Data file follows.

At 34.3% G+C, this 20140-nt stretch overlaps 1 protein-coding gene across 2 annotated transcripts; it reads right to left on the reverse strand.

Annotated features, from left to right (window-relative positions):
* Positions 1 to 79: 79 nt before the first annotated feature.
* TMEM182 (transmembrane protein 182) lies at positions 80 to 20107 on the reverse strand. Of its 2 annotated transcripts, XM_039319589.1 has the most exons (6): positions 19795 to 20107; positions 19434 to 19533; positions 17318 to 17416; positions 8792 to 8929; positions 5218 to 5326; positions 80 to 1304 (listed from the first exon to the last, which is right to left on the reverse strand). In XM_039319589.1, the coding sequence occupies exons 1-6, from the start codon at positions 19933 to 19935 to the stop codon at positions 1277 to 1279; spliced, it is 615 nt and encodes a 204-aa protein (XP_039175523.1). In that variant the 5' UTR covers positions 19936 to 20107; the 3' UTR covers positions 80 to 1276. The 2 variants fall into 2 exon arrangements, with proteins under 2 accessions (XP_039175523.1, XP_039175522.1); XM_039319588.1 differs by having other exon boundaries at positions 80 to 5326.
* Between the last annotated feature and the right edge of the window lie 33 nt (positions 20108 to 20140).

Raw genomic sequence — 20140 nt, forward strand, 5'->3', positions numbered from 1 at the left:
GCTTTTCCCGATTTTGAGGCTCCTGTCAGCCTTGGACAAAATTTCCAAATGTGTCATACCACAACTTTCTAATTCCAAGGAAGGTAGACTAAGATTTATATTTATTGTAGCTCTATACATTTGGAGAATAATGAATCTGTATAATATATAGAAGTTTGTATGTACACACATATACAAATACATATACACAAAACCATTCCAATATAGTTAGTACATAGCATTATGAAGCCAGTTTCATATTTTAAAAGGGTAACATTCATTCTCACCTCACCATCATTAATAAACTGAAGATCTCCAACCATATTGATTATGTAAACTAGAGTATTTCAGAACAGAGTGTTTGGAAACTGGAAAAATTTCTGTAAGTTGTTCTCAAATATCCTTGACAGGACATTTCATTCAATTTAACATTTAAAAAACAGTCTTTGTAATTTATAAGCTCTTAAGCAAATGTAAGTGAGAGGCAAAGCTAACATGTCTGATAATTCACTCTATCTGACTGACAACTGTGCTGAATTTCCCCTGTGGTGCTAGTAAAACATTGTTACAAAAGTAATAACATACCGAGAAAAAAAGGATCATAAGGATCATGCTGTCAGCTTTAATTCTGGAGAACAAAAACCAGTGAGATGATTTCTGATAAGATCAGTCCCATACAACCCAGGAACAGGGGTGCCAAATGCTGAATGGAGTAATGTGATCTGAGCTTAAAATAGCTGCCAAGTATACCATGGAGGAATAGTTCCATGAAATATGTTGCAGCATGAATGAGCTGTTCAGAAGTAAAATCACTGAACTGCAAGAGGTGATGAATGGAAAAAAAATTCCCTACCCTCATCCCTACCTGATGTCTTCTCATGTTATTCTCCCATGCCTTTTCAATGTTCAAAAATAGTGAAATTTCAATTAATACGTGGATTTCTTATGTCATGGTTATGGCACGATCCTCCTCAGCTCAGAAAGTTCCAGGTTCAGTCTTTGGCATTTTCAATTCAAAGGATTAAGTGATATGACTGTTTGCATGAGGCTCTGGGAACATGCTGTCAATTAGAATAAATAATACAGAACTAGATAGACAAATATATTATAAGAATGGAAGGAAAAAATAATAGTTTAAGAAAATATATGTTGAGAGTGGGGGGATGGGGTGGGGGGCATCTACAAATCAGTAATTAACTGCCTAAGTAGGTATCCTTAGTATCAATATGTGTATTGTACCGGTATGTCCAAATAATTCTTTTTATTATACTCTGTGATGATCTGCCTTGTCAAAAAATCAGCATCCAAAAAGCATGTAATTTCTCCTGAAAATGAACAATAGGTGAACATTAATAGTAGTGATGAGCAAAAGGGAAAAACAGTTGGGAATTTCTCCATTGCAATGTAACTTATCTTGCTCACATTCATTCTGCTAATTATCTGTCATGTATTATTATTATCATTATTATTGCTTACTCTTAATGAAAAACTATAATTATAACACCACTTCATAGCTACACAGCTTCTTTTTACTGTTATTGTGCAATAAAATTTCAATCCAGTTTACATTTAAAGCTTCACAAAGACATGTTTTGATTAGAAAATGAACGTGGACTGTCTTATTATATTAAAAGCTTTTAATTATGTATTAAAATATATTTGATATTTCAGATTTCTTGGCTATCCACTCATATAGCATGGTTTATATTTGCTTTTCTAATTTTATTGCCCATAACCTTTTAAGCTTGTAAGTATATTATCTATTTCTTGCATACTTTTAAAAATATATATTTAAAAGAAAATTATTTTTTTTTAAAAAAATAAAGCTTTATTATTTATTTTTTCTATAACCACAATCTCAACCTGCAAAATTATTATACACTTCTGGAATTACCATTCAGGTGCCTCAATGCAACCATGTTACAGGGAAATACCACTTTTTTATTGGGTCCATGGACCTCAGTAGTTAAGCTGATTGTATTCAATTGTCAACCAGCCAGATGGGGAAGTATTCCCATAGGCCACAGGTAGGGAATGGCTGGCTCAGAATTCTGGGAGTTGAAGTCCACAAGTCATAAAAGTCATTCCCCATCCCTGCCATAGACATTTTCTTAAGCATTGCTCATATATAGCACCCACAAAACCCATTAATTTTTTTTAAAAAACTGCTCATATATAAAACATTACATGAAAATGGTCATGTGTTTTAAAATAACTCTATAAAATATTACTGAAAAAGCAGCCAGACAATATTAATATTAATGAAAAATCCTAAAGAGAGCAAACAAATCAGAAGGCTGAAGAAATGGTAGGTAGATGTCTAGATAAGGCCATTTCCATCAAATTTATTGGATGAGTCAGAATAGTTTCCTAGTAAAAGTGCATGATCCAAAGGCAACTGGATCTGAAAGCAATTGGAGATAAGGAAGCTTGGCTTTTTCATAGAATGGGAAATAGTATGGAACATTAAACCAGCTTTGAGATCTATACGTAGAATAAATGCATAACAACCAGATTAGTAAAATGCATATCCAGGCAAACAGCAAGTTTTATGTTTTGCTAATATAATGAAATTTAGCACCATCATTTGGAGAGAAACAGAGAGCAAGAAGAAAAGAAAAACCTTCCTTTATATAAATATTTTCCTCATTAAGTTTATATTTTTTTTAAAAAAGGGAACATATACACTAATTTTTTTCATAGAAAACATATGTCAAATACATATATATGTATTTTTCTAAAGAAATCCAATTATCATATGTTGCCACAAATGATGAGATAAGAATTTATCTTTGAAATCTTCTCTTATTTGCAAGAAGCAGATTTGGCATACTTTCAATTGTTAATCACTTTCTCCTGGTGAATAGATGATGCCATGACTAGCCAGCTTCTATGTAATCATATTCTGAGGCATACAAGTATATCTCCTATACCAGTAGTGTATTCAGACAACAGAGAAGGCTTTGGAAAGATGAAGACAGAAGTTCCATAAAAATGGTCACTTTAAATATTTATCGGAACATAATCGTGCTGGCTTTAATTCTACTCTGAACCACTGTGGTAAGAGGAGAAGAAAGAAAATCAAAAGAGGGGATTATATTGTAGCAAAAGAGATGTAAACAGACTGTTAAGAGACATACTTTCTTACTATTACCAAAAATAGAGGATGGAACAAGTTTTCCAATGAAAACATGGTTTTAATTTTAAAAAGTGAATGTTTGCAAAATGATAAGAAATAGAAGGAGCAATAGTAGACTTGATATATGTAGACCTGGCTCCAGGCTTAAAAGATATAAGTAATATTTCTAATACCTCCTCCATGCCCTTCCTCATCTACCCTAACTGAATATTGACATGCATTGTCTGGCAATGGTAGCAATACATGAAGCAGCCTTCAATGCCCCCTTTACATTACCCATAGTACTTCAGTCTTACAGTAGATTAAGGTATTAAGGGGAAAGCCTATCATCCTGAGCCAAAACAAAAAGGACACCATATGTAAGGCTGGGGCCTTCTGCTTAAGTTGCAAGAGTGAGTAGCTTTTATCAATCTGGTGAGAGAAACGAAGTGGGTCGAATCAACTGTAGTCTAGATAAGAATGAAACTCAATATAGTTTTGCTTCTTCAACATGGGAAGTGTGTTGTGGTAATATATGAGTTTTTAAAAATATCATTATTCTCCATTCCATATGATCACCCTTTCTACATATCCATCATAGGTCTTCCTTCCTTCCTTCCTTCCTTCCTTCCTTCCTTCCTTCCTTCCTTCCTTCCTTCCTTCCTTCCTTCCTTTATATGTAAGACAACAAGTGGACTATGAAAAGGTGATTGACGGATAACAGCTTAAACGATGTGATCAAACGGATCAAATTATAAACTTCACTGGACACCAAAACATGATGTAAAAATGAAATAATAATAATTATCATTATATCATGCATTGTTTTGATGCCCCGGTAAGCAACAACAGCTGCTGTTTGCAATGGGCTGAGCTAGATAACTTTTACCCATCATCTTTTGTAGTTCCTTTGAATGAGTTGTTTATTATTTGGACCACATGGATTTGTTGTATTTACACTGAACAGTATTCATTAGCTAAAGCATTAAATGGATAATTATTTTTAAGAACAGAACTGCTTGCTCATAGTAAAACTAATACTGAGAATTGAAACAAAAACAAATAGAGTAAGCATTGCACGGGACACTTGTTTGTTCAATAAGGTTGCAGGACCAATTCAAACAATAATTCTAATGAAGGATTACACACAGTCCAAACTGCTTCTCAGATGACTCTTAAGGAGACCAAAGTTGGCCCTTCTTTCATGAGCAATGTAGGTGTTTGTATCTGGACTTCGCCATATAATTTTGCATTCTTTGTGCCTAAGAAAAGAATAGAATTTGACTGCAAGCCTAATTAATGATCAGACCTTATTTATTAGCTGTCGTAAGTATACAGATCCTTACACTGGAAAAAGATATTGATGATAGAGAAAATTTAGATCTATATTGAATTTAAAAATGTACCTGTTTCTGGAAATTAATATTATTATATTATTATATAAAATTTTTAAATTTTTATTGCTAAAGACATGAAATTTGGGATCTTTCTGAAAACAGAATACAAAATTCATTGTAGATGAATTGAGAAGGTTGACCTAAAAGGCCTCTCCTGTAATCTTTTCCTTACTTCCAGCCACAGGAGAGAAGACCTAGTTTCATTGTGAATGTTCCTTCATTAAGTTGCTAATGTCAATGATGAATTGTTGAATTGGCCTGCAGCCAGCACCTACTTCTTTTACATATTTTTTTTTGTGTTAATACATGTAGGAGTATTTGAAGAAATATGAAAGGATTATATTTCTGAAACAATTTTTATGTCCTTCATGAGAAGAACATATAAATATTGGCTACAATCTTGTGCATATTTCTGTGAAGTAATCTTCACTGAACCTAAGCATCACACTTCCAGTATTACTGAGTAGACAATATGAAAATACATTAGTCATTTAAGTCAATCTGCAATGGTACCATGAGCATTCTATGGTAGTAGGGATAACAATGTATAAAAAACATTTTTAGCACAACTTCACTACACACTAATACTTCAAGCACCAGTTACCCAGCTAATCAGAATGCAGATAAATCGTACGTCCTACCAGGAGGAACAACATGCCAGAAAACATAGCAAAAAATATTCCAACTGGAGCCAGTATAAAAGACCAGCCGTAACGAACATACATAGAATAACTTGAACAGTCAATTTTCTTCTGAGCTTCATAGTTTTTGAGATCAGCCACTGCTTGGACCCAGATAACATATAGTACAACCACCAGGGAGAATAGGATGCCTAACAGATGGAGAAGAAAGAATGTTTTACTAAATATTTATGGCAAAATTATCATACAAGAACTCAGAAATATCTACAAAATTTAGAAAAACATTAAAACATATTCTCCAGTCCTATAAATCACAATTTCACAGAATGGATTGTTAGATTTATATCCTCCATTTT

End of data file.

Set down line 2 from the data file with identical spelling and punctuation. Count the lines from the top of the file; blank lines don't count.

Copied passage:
Annotated features, from left to right (window-relative positions):